For Wakanyi, the mission of reimagining the K-12 content map for Literary Studies was not only a principled one — it was also deeply personal. She is raising four bi-racial, culturally diverse children who are rarely included or represented in classroom materials, or mainstream media. Through her children’s international schooling, where they use a U.S. curriculum, she has witnessed the jarring inequities that emerge from singular narratives about diverse groups of people. She explains, 

“I had problems with the curriculum at my childrens’ schools. The culture did not represent the diversity of American people. Always the same story. The curriculum left me with a sense of lack because it was obvious they were serving one group of people. It all started to feel very foreign to me even though I am not American and have American extensions through my husband.”  

As a result, the Design Studio became an amazing space for Wakanyi to actively address these issues which she has become so familiar with. Having the opportunity to reflect on her own memories of school, and to ponder the experiences of her children in school now, gave her work a touch of personal meaning as she designed content maps for the future that all kids — including hers — deserve. Asked about her hopes for this work moving forward, she said

“This studio was a major leap in the right direction, and I’m curious how it’ll be received. I wonder if we pushed the envelope too far, or even not far enough. I hope schools see the value of what we are trying to achieve, because otherwise it will be injustice. 

I intend to be more bold about expressing what’s actually possible — by deconstructing literary studies and using storytelling as an approach to learning across the disciplines, with literary studies at the helm. The design studio work really affirmed my deepest conviction that school ought to be a place for exploring all knowledge sources and building a database of “best practices” to inspire a generation of conscious, world citizens who are not defined by race, economics or any other divisive political agenda.”

the hummingbird

As was fitting, our conversation ended with a story. One of Wakanyi’s favorites is a childhood story by her superhero, Wangari Maathai, called “I will be a hummingbird”. A social, environmental, and political activist from Kenya, Maathai was the first African woman to win the Nobel Peace Prize. 

Her story begins with an enormous forest, home to all kinds of flora and fauna, suddenly being consumed by fire. One by one, all of the animals are overwhelmed by the fire — except for the tiny hummingbird. She finds a stream and, carrying just one drop at a time, attempts to put out the fire. The other animals watch the hummingbird with incredulity, hopelessness, confusion. She is too small, what can she possibly do? When they question her, she says simply “I am doing the best I can.”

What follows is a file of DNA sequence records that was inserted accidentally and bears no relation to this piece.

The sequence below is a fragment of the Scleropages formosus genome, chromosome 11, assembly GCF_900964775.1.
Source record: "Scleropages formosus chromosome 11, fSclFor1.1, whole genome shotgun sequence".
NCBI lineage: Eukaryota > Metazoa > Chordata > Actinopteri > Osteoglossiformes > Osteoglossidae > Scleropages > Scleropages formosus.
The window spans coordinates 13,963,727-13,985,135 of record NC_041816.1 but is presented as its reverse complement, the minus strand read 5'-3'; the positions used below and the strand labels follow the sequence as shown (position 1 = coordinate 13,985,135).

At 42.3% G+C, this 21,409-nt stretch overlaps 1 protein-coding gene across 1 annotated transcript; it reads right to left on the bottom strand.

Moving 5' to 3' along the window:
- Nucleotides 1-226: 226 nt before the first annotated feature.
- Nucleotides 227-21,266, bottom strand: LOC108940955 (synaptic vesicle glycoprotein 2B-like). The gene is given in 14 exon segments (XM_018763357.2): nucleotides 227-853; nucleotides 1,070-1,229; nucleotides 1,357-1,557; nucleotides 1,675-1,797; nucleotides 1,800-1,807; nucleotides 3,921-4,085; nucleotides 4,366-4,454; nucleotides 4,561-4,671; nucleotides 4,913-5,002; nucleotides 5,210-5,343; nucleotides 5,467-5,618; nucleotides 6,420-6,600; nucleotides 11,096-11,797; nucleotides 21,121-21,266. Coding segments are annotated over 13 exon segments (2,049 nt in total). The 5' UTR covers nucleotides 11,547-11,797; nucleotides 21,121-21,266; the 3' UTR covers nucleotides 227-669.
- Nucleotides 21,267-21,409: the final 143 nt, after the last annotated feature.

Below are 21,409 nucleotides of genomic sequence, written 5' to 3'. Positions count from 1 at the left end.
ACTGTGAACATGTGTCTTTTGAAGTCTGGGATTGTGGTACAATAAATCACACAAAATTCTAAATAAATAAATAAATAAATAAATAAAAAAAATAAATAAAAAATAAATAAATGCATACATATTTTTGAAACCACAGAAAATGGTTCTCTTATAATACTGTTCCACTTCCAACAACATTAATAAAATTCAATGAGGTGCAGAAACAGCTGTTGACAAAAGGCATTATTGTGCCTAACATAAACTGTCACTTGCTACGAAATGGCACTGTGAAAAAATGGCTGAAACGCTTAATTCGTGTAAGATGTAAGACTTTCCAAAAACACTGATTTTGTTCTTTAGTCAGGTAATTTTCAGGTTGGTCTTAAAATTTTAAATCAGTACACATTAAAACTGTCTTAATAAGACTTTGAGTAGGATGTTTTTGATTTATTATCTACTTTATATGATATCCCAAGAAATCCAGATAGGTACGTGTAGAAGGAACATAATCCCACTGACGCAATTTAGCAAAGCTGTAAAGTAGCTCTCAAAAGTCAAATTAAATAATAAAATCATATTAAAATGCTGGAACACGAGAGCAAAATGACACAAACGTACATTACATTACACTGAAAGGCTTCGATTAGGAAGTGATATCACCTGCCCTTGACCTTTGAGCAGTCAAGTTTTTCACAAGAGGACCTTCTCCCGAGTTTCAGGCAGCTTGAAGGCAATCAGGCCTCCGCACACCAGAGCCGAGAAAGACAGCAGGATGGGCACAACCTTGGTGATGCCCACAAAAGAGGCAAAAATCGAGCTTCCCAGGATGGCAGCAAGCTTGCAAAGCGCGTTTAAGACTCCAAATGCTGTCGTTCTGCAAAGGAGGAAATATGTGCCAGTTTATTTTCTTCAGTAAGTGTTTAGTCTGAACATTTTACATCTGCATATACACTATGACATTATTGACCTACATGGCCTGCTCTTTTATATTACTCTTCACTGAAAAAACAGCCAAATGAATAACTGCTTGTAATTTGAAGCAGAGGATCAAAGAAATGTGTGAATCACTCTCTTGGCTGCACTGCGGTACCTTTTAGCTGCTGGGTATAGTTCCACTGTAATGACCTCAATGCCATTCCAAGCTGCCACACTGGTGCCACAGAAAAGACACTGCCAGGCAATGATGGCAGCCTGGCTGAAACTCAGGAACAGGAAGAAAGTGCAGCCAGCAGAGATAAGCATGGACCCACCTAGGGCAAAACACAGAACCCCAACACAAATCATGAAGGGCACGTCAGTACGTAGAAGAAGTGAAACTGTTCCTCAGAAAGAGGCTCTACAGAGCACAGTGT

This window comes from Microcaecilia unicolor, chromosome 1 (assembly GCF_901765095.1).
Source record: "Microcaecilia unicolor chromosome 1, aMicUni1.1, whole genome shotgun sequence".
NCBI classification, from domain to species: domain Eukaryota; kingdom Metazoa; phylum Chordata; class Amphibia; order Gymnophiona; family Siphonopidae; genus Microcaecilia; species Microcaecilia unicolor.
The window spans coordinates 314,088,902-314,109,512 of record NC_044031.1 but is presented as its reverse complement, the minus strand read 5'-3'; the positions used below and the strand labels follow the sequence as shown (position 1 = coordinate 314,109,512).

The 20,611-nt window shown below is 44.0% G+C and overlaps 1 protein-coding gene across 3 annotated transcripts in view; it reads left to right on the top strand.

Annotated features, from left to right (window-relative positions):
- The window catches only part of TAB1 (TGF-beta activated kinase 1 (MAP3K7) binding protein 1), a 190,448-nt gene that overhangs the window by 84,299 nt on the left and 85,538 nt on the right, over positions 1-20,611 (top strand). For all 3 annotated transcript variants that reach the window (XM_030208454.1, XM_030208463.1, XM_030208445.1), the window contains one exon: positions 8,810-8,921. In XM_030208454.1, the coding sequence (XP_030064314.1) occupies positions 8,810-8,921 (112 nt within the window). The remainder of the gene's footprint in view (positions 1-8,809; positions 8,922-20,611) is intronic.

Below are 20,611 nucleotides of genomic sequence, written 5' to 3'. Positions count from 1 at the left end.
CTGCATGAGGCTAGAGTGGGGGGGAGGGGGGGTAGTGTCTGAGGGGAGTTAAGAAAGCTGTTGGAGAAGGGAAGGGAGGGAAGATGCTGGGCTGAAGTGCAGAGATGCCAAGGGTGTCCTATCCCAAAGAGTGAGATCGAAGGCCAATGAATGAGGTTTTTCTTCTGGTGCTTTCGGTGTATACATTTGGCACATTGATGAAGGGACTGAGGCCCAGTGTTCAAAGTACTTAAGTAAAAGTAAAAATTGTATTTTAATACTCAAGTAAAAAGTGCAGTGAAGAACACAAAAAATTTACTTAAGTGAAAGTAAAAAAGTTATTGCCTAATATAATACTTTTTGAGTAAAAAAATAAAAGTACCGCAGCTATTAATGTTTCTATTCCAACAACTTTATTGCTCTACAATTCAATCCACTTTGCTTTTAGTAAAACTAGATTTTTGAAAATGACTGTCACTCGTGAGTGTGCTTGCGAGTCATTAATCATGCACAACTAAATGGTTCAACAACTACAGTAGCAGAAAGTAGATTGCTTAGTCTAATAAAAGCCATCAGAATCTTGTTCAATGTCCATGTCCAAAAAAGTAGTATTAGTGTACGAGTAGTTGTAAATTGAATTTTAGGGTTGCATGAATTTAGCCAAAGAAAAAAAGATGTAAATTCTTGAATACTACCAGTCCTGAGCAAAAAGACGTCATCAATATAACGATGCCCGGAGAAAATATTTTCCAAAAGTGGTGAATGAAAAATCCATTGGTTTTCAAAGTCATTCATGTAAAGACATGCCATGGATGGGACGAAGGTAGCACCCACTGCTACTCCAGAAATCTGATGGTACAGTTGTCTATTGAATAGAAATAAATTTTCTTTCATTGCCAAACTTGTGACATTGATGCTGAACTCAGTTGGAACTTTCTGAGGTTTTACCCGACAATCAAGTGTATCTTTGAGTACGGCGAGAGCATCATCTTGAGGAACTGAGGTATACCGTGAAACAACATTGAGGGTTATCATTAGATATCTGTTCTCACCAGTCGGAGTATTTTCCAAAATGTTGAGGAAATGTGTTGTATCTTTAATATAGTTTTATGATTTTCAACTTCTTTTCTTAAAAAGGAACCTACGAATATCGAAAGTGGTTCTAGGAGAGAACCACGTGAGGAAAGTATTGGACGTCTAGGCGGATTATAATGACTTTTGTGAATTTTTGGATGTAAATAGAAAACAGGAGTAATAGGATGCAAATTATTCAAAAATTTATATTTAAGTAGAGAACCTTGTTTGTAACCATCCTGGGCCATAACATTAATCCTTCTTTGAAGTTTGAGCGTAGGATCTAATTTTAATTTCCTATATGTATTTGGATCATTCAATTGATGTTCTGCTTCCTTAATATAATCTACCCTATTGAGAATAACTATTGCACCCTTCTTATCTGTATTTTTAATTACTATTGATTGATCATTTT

Asked whether she has a mantra, Wakanyi replies,

“I am all about getting the job done. This is something Wanagri [Maathai] talked about. The importance of actually planting the seeds, watering them and watching them grow. But until you are planting the seeds and watering them and watching them grow, you are just talking.” 

At times, it can feel like the forest of education is going up in flames. The inequities that run through the system are so many, and run so deep. But Wakanyi and her comrades held space together at reDesign’s K-12 Content Map Design Studio, working towards the unwavering goal of transforming education to be inclusive of all stories, and all experiences. There is no button to press, no switch to flip, no fire department to magically put the fire out and fix the whole system. There are only little drops of water, and small shifts at a time. For Wakanyi and her team, there is only the beautiful work of the hummingbird. 

Wakanyi Hoffman is the host of Folktale Fridays, a podcast that introduces children around the world to African folktales, the author of The Twelve Days of Christmas Safari, an African rendition of the French/English Christmas folktale, inviting children around the world to visit Africa through a collection of paintings of African wildlife, and the leader of the African Folktales Project. Her debut children’s picture book is set to be published in the UK in 2023. 

Got your own ideas about how we should reimagine the K-12 Content Map? Feel free to share them by using our Community Input Form!